It’s April 15, 2013 at 2:50 p.m., Boylston Street in Boston. An earth shattering explosion goes off in one of the most densely crowded areas of the Boston Marathon.
“Runners were going by and one girl came… she just dropped to her knees screaming this awful, blood-curdling scream. And that’s when I thought, ‘what is going on? That reaction is bad. We’ve got to get out of here.’” Gina Spinale was a block and a half away from the explosion.
Her husband, Craig Spinale, ran the Boston Marathon for his first time last year. He was a half-mile from the finish line when the bombs exploded. Spinale was born in Boston in 1965 and moved to Greensboro in 1992. In 1999, Craig suffered a heart attack from heavy stress. Of course he survived, but was told he would never be able to run a marathon after the heart attack.
To get healthy, Craig started playing basketball and lifting weights, but he did anything he could to stay away from running. In 2010, he was diagnosed with sleep apnea and decided he needed to lose weight. He started training with Team and Training, a fundraising arm for a Lymphoma and Leukemia society.
“They train you to do endurance events, and you agree to raise money for them at races if they train you. So I started running a minute, walking a minute.” After six months of running and training, he was able to run a 10K after swimming and running in a triathlon. Within one year of walking a minute and running a minute, he ran his first full marathon. Since then he has run three marathons and a handful of half marathons.
Craig’s relationship with the Red Cross started when he was attending college in Boston. “My roommate called me one day while I was at work telling me our apartment was on fire. As I drove home I could see a huge black billowing smoke cloud coming from the sky. That was our apartment. We lost mostly everything due to smoke and water damage. That’s when the Red Cross stepped in with monetary assistance, clothing, and really itchy wool blankets,” he laughed. “Those blankets were a godsend though.”
Since then he has become a regular blood donor for the Red Cross. When he started running full marathons he decided he wanted to run for the Red Cross in the Boston Marathon in 2013. His application was accepted and last year he raised $5000. He told me that of the 50 runners for the Red Cross this year they “were looking to raise $150,000 and they already have surpassed that number.” They have raised over $250,000 now.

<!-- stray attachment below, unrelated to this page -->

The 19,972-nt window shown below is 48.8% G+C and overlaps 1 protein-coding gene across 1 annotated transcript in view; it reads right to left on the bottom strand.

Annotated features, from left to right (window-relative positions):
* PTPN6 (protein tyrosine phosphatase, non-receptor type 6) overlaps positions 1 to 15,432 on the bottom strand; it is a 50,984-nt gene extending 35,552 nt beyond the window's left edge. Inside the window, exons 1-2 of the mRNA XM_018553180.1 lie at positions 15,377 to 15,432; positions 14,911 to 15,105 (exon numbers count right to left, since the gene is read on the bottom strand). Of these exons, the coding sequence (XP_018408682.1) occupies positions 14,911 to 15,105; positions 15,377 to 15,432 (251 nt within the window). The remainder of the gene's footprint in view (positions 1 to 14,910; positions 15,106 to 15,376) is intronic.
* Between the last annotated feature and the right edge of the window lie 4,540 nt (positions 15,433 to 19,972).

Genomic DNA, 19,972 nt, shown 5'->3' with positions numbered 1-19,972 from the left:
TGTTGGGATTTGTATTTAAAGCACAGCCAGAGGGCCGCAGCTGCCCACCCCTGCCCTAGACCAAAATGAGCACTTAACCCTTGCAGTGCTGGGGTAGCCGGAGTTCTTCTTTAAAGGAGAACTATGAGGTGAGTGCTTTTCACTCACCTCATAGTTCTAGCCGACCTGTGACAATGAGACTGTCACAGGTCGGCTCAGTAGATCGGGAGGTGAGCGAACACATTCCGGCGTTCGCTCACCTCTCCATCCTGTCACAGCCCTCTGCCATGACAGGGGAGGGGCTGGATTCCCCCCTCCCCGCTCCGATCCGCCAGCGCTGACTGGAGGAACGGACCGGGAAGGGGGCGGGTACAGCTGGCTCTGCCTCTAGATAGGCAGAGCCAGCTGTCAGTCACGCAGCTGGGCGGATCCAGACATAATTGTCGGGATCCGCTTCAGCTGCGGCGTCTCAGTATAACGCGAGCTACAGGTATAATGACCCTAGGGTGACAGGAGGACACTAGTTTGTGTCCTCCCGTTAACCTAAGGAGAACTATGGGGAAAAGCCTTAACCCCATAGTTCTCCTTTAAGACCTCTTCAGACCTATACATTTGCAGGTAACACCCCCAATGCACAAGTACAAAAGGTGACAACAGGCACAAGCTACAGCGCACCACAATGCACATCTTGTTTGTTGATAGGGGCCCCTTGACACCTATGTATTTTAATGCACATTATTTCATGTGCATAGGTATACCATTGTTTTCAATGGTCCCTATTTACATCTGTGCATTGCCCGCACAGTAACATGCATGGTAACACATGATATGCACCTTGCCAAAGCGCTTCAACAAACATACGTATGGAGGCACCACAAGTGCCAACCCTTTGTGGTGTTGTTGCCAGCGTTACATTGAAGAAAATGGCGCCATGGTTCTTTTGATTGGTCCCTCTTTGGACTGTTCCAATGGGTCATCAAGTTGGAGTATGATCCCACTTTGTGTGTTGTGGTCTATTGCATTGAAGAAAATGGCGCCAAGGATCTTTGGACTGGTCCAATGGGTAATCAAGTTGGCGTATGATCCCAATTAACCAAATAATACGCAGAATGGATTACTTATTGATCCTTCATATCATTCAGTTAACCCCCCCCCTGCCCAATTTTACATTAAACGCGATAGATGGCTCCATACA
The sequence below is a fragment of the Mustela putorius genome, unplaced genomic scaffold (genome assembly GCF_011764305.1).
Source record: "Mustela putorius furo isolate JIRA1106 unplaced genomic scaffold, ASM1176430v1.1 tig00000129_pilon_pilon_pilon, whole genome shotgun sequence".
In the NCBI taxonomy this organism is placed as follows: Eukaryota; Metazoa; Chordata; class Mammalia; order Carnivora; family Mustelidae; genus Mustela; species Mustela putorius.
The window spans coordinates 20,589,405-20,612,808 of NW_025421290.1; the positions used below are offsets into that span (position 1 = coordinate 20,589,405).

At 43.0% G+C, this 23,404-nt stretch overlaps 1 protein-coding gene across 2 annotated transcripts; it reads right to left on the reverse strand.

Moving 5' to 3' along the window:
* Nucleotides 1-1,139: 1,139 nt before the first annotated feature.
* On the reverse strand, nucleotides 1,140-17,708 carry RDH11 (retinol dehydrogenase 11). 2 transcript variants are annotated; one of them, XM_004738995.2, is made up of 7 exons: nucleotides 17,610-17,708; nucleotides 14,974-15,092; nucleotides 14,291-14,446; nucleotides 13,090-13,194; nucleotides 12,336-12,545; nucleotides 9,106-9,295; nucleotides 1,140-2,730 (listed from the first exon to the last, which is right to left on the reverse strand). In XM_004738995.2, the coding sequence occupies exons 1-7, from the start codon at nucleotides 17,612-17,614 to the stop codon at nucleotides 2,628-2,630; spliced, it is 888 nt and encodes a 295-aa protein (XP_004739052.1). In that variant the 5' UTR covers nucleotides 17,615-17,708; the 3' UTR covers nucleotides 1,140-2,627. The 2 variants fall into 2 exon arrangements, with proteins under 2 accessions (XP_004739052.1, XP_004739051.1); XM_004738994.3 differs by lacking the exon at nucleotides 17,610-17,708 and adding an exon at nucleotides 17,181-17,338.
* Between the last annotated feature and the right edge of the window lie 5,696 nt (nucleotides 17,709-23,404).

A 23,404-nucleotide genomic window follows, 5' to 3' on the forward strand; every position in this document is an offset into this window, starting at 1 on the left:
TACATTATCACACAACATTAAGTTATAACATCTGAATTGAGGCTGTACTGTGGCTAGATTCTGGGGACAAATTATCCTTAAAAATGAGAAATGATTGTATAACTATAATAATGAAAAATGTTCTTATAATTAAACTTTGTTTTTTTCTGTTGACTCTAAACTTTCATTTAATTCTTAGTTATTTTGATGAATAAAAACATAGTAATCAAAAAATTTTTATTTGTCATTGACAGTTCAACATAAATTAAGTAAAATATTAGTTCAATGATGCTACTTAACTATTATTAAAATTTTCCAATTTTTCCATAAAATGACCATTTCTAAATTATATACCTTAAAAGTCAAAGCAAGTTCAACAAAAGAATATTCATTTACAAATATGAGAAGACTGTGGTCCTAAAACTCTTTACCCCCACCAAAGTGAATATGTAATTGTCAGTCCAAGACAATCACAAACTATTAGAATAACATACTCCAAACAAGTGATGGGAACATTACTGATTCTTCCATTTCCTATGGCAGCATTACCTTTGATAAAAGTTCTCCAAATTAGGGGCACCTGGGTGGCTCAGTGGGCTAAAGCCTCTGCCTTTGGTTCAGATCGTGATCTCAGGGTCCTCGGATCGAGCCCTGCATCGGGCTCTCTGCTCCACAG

Craig was a half mile from the finish line on Commonwealth Ave (Comm. Ave for Bostonians) on April 15 when the bombs went off. “I thought a transformer had blown. There was debris flying out of an alleyway off in the distance. Sirens started to fill the air all over the city and that’s when I started to think something bad must have happened.” Shortly after that race officials came out and stopped the race where he was. His premonitions of disaster were correct. Craig said, “You don’t stop the Boston Marathon for anything.” The runners were told there was a safety concern and that was all anyone knew at that point. “Then rumors started to fly around: a bomb went off by the finish line.”
“Oh my God my family is down by the finish line,” he said. “I need to get in touch with them.” But he couldn’t; his wife was holding his phone for him while he was running the marathon. He started asking people around if anyone had a phone. He found one. Called. No luck.
“In the first few minutes after the bomb, all of the phone lines were jammed up.” He had no clue if his dad, brother, sister, daughters, and wife were okay. He had no idea where they were. He sent out a text hoping it would go through. Craig woke up early in the morning for the race and the last time he had seen his wife was when he kissed her goodbye. The only way Craig and Gina knew to meet each other was by judging Craig’s estimated pace of when he would finish the race. The man whose phone he borrowed told him his wife had messaged him back. “We’re OK.”
Gina was a block and a half away from the first explosion. She and their family were near the finish line, crowded, smushed, into the metal barriers lining the street. The crowd was already at a roaring volume but then the decibels of the bombs trumped every noise in the area.